Cowra Guardian

Getting a good deal on a car in 2022

Car manufacturers reduced production at the start of the pandemic, now they're struggling to keep up with demand. Photo: Shutterstock.

Story in partnership with Savvy

The car market has drastically changed over the last couple of years, with supply chain shortages wreaking havoc on the Australian market, impacting car prices and wait times.

As we approach the end of the financial year, consumers are likely contemplating buying a new car to cash in on the usual savings, and reduce impending tax bills.

But the current state of the market requires buyers to take a much more measured approach to car purchasing in 2022. Here's how to get a good deal on a car this year.

Are good deals still possible?

Are good deals still even possible? It's a valid question.

The pandemic's effect infiltrated every industry in some way or another, and the auto industry was no exception.

Car manufacturers reduced production in anticipation of an economic downturn, and so did other manufacturers that are relied upon by auto companies to provide important parts.

This resulted in a vehicle shortage, and now car manufacturers are struggling to keep up with demand.

Prices and wait times have soared upwards. In January, the average wait time for a new car in NSW was 124 days

Even used cars are bringing home bigger profits than ever before, with the price of a used vehicle increasing by 44 percent from December 2019 to December 2021.

These effects are reducing the willingness of car salespeople to negotiate prices, as the available cars are basically selling themselves.

Additionally, fuel prices have sky-rocketed, with Australian's paying 40 per cent more at the bowser compared to last year, making car ownership an all-round expensive affair.

But among the grim outlook of bagging a bargain on a car this year, there are ways of making it happen. It comes down to preparation.

Learn about car loan types

There are multiple options when it comes to financing a car, and some save you more money than others.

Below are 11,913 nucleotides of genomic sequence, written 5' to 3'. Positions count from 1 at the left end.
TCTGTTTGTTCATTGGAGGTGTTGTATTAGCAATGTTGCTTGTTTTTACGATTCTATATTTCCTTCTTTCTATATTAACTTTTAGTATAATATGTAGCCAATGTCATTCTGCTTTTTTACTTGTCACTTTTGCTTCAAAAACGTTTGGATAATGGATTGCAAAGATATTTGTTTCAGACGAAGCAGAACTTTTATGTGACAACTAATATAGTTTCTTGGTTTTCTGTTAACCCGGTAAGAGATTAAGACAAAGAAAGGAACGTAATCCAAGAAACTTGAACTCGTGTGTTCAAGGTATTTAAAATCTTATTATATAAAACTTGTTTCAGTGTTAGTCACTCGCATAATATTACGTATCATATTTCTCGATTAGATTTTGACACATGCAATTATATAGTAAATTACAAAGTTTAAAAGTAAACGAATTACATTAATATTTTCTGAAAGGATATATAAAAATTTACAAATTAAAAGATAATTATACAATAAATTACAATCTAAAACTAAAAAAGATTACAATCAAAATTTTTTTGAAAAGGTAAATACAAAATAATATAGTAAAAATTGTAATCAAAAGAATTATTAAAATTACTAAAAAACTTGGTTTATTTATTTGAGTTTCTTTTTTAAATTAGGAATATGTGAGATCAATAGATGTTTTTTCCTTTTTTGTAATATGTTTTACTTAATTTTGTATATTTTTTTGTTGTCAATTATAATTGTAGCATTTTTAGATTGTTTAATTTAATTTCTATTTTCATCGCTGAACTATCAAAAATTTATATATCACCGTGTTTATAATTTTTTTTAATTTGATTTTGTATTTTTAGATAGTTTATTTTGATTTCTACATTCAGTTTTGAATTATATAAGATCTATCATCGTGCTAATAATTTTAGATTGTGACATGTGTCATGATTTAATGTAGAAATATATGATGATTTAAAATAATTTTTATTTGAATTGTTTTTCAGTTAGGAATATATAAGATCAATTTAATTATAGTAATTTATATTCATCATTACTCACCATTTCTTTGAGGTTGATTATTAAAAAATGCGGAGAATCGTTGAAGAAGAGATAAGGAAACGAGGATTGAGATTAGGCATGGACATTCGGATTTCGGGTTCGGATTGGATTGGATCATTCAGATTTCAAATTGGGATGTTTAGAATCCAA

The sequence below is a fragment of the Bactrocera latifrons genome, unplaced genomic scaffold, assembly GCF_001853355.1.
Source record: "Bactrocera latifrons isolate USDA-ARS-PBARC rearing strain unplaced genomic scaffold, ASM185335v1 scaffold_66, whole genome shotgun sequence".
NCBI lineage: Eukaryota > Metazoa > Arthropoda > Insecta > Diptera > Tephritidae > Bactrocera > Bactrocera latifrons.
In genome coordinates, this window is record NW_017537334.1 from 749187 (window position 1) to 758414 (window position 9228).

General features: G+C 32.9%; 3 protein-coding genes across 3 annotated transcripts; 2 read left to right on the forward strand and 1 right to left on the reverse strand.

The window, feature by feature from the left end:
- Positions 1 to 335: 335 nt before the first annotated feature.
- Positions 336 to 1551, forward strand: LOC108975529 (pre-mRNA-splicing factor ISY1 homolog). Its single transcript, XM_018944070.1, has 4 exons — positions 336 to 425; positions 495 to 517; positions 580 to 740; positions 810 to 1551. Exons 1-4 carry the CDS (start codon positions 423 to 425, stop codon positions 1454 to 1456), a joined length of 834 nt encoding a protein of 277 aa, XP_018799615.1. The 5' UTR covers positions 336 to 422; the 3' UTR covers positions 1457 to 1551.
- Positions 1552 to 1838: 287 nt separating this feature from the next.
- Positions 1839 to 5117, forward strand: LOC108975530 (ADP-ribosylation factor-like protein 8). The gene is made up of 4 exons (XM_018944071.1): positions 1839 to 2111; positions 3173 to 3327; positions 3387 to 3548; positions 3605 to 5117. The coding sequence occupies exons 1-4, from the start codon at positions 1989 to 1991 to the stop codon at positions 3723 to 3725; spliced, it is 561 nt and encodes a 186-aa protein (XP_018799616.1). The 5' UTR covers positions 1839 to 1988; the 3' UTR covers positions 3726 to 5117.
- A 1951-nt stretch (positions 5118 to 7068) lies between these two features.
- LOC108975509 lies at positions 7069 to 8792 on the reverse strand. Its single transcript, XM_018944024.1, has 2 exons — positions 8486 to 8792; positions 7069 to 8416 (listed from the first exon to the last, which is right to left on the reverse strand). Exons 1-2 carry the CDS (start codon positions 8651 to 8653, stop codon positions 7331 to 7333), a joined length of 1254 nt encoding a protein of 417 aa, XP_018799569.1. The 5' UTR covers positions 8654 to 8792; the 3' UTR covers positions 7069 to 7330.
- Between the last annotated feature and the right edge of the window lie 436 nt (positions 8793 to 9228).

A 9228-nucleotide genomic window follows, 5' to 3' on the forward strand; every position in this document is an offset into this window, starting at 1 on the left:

A secured car loan is one that uses the car as security, making approval less risky for the lender. And the lower risk often results in a lower interest rate for the borrower. In order to know what is a fair rate, and to achieve the best one, compare secured car loans prior to selecting one.

An unsecured car loan or personal loan, on the other hand, is one that doesn't tie a security asset, like a car, to the loan.

They often have a slightly higher interest rate compared to a secured loan, and the bank can't repossess the car as collateral.

And then there's a chattel mortgage - available to businesses looking to purchase a car or equipment for business purposes. The lender will use the equipment as a security, and the interest rates are usually lower than that of an unsecured loan. Interest rates can be fixed or variable.

Get pre-approved to lock in the most competitive rate

Gaining pre-approval comes with many benefits to car shoppers, including the ability to lock in a competitive rate, do a thorough comparison and have a responsible spending ceiling.

Researching what kind of car you want to buy, then securing the funds via pre-approval means you won't be manipulated into accepting the interest rate that the car dealership offers you, after becoming emotionally invested in a car.

Negotiating at the dealership will also work in your favour if you've already secured pre-approval as it means a quick sale, and more bargaining power. Salespeople love an efficient sale, so will usually budge on price if it means signing paperwork quickly.

Be ready to pounce when you find a car that meets your needs

So you've done your car and finance research, secured pre-approval and are on the hunt? Get ready to jump on the 'one' when it comes up.

The market is hot, and demand is much higher than supply so you've got competition. But you've also got a competitive advantage with all the homework you've done.

Turn listing notifications on with car websites and get in the books with local dealerships by telling them what you're looking for.

But don't forget to do your due diligence before purchasing, order a vehicle history report and check the vehicle registration.

Considering a hybrid or electric vehicle? Factor in running expenses

Purchasing a hybrid or electric vehicle means also buying a home charging system that can cost thousands of dollars. Factoring in this additional cost, including the cost it will add to your electricity bill, will help you keep within your budget.

State governments have implemented their own incentive programs to encourage the uptake of EVs and save purchasers money. In NSW, eligible purchasers can claim a $3000 rebate on electric vehicles under the value of $68,750 and are exempt from paying stamp duty.

Story in partnership with Savvy